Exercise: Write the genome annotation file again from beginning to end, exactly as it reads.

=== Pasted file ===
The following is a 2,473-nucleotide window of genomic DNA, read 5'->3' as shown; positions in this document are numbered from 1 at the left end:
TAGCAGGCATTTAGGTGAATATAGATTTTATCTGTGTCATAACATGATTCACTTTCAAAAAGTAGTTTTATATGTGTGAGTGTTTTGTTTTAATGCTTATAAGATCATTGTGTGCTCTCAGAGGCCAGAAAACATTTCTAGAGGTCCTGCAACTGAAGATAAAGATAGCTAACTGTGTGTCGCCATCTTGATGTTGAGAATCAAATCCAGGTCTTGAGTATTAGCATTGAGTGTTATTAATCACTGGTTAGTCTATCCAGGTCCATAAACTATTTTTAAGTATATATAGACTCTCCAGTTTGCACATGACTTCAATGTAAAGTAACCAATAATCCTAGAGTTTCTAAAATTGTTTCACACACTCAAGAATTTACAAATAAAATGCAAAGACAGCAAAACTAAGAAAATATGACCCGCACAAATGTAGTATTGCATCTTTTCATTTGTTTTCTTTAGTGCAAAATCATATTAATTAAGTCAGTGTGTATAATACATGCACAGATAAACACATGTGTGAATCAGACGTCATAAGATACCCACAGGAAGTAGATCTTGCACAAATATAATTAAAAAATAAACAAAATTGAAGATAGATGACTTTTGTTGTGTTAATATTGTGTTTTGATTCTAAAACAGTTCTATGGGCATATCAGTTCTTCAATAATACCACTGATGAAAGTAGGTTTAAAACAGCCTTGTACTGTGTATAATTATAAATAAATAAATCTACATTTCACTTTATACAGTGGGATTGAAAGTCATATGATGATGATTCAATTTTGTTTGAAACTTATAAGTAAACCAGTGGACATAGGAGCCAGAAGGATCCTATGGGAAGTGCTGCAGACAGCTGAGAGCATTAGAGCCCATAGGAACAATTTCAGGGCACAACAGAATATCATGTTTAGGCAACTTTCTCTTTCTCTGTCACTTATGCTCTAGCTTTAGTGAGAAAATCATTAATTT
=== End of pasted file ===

The following is a 2,473-nucleotide window of genomic DNA, read 5'->3' as shown; positions in this document are numbered from 1 at the left end:
TAGCAGGCATTTAGGTGAATATAGATTTTATCTGTGTCATAACATGATTCACTTTCAAAAAGTAGTTTTATATGTGTGAGTGTTTTGTTTTAATGCTTATAAGATCATTGTGTGCTCTCAGAGGCCAGAAAACATTTCTAGAGGTCCTGCAACTGAAGATAAAGATAGCTAACTGTGTGTCGCCATCTTGATGTTGAGAATCAAATCCAGGTCTTGAGTATTAGCATTGAGTGTTATTAATCACTGGTTAGTCTATCCAGGTCCATAAACTATTTTTAAGTATATATAGACTCTCCAGTTTGCACATGACTTCAATGTAAAGTAACCAATAATCCTAGAGTTTCTAAAATTGTTTCACACACTCAAGAATTTACAAATAAAATGCAAAGACAGCAAAACTAAGAAAATATGACCCGCACAAATGTAGTATTGCATCTTTTCATTTGTTTTCTTTAGTGCAAAATCATATTAATTAAGTCAGTGTGTATAATACATGCACAGATAAACACATGTGTGAATCAGACGTCATAAGATACCCACAGGAAGTAGATCTTGCACAAATATAATTAAAAAATAAACAAAATTGAAGATAGATGACTTTTGTTGTGTTAATATTGTGTTTTGATTCTAAAACAGTTCTATGGGCATATCAGTTCTTCAATAATACCACTGATGAAAGTAGGTTTAAAACAGCCTTGTACTGTGTATAATTATAAATAAATAAATCTACATTTCACTTTATACAGTGGGATTGAAAGTCATATGATGATGATTCAATTTTGTTTGAAACTTATAAGTAAACCAGTGGACATAGGAGCCAGAAGGATCCTATGGGAAGTGCTGCAGACAGCTGAGAGCATTAGAGCCCATAGGAACAATTTCAGGGCACAACAGAATATCATGTTTAGGCAACTTTCTCTTTCTCTGTCACTTATGCTCTAGCTTTAGTGAGAAAATCATTAATTT